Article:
The BMA has warned the Chancellor of the Exchequer that doctors will reduce their NHS working hours unless there is tangible reform to the NHS pension scheme.
In the latest of several letters to the Chancellor, Phillip Hammond, the BMA says current pension and tax rules are creating a ‘perfect storm’ in the NHS workforce, forcing senior consultants to reduce their hours, retire early or leave the health service to avoid disproportionately large additional tax charges.
The letter paints a stark picture of how existing tax and pension regulations may drive out some of the most skilled and experienced clinicians in the health service, with serious consequences for patient care and a damaging knock-on effect to the future sustainability of the NHS.
Commenting Dr Rob Harwood, BMA chair, consultant committee said: “It cannot be right that doctors working extra hours to reduce waiting lists or cover rota gaps are then hit with additional tax bills greater than the value of the extra hours worked. Given the refusal of both the Government and NHS employers to take steps to rectify or mitigate this, it is now our responsibility to inform our members that current regulations, particularly the Annual Allowance and Tapered Annual Allowance, are disproportionately and unfairly impacting them. Unless action is taken, our only option is to reduce the amount of time we work for the NHS, which will through no fault of our own, be detrimental to our patients and to the country’s health service – exactly what the BMA has been trying to avoid.”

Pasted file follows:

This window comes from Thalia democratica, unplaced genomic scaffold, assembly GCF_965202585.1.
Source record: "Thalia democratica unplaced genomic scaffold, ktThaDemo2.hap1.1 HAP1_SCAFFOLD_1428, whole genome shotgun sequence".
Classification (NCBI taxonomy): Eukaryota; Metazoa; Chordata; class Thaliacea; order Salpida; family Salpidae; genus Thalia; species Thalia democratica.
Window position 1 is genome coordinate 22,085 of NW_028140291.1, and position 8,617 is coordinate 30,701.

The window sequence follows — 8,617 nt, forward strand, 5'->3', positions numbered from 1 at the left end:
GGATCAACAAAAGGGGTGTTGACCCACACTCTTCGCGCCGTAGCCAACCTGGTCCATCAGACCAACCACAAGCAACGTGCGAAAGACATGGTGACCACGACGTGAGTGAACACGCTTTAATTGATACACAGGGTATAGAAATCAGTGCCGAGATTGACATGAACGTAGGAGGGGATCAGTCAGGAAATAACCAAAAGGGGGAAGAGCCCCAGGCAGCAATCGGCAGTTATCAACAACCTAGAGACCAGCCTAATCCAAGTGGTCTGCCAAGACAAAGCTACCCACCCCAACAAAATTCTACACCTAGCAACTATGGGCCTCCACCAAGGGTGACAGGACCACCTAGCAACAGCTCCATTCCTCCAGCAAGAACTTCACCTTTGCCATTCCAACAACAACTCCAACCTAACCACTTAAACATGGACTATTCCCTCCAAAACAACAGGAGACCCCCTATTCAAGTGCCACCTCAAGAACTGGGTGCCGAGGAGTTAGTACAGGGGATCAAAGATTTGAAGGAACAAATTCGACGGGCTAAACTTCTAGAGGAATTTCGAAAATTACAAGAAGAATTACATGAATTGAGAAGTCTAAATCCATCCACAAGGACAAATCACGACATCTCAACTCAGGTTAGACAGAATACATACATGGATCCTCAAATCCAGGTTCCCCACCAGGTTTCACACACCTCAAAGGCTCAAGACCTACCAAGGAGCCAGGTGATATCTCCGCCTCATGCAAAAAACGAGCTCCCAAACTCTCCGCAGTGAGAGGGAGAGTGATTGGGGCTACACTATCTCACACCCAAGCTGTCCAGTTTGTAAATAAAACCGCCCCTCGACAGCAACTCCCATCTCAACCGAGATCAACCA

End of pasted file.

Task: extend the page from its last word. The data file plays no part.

“Having written to the Chancellor several times on this matter, we are disappointed the Government has neither listened to us or advanced any proposals of its own to address the urgent issues we highlight, or even to acknowledge the solutions we recommend.”
“The BMA has always sought constructive dialogue with the Government and NHS employers and has taken every opportunity of making clear the grave threat faced by the health service to those who have both the power and responsibility to effect change. The Government’s window of opportunity is closing fast, and we urge the Chancellor a final time to make reform of pensions taxation an immediate priority. Action is needed now, before doctors are compelled, by these punitive rules, to reduce their working hours or quit the health service. Doctors are facing the very real prospect of effectively working for no pay and that is untenable.”
“We believe that there needs to be a fundamental review of current pensions taxation legislation. While we understand that this is unlikely to happen quickly, we remain deeply concerned that once this information is more widely known, there will be a massive loss of capacity within the NHS.”
BMA members have also sent over 1600 letters to MPs on the inequity of current pensions rules, but the responses received so far reveal a worrying refusal to acknowledge the reality faced by individual doctors and the wider NHS.